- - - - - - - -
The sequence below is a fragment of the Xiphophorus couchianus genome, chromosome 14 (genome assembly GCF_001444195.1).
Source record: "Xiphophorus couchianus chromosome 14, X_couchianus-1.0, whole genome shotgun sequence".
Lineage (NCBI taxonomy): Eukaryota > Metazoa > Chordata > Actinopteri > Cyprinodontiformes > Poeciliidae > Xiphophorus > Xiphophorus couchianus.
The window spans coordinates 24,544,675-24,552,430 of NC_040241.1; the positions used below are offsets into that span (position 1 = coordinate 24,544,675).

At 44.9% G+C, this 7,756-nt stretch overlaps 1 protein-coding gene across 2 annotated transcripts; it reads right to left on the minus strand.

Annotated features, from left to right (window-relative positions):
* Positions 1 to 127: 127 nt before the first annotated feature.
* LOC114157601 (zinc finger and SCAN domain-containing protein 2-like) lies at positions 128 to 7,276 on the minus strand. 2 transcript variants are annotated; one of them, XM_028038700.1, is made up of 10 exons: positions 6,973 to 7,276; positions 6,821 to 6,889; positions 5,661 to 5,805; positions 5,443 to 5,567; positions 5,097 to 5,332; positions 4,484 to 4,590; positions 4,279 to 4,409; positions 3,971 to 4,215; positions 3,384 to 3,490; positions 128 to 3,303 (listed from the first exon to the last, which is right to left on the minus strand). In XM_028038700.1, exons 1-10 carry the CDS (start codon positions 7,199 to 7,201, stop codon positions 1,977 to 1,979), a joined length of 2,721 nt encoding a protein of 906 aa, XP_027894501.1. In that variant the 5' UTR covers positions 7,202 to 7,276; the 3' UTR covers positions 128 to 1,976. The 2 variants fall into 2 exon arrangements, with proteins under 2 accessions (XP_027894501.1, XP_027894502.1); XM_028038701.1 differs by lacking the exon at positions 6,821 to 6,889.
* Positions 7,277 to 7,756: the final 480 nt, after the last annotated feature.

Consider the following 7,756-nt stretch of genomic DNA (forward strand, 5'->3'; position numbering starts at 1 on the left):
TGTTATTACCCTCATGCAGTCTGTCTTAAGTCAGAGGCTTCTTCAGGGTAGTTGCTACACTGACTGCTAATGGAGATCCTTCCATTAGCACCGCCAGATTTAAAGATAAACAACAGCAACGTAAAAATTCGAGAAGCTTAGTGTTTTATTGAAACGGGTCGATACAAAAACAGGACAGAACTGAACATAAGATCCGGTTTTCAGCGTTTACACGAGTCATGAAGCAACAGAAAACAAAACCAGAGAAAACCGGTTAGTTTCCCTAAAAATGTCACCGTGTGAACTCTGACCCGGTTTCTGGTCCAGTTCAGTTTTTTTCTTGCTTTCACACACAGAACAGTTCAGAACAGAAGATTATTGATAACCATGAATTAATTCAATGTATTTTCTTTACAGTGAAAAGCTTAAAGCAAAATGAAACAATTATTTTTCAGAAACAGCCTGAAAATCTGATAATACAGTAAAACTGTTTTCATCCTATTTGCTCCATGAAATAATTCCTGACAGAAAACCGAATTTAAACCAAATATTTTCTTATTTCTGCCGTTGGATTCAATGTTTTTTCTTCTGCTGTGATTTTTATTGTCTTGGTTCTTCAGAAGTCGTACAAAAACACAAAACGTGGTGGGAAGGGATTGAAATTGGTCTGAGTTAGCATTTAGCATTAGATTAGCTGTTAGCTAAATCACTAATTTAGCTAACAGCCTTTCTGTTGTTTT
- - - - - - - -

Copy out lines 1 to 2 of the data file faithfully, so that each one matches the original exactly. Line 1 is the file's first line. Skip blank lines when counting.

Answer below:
The sequence below is a fragment of the Xiphophorus couchianus genome, chromosome 14 (genome assembly GCF_001444195.1).
Source record: "Xiphophorus couchianus chromosome 14, X_couchianus-1.0, whole genome shotgun sequence".